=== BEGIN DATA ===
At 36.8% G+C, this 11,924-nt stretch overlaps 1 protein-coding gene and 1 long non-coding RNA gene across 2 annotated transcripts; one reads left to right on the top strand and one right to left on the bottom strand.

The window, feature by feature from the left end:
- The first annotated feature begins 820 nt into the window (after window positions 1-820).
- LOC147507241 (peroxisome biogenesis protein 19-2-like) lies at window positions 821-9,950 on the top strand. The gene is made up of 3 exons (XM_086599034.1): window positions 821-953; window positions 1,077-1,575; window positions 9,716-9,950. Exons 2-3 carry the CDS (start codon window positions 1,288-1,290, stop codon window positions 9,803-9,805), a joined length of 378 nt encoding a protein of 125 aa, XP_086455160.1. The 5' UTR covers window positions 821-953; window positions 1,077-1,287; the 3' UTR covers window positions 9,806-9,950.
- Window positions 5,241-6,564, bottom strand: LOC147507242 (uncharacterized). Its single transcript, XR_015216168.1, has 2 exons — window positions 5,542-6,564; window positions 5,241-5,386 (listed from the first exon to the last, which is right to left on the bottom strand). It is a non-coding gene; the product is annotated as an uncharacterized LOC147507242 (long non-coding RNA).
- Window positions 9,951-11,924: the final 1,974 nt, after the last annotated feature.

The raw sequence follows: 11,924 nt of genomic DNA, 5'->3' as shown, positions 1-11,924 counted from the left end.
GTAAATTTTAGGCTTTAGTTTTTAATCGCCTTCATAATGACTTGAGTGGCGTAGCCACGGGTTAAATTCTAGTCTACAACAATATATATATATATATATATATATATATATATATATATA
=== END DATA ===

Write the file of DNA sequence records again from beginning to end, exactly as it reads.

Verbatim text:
At 36.8% G+C, this 11,924-nt stretch overlaps 1 protein-coding gene and 1 long non-coding RNA gene across 2 annotated transcripts; one reads left to right on the top strand and one right to left on the bottom strand.

The window, feature by feature from the left end:
- The first annotated feature begins 820 nt into the window (after window positions 1-820).
- LOC147507241 (peroxisome biogenesis protein 19-2-like) lies at window positions 821-9,950 on the top strand. The gene is made up of 3 exons (XM_086599034.1): window positions 821-953; window positions 1,077-1,575; window positions 9,716-9,950. Exons 2-3 carry the CDS (start codon window positions 1,288-1,290, stop codon window positions 9,803-9,805), a joined length of 378 nt encoding a protein of 125 aa, XP_086455160.1. The 5' UTR covers window positions 821-953; window positions 1,077-1,287; the 3' UTR covers window positions 9,806-9,950.
- Window positions 5,241-6,564, bottom strand: LOC147507242 (uncharacterized). Its single transcript, XR_015216168.1, has 2 exons — window positions 5,542-6,564; window positions 5,241-5,386 (listed from the first exon to the last, which is right to left on the bottom strand). It is a non-coding gene; the product is annotated as an uncharacterized LOC147507242 (long non-coding RNA).
- Window positions 9,951-11,924: the final 1,974 nt, after the last annotated feature.

The raw sequence follows: 11,924 nt of genomic DNA, 5'->3' as shown, positions 1-11,924 counted from the left end.
GTAAATTTTAGGCTTTAGTTTTTAATCGCCTTCATAATGACTTGAGTGGCGTAGCCACGGGTTAAATTCTAGTCTACAACAATATATATATATATATATATATATATATATATATATATA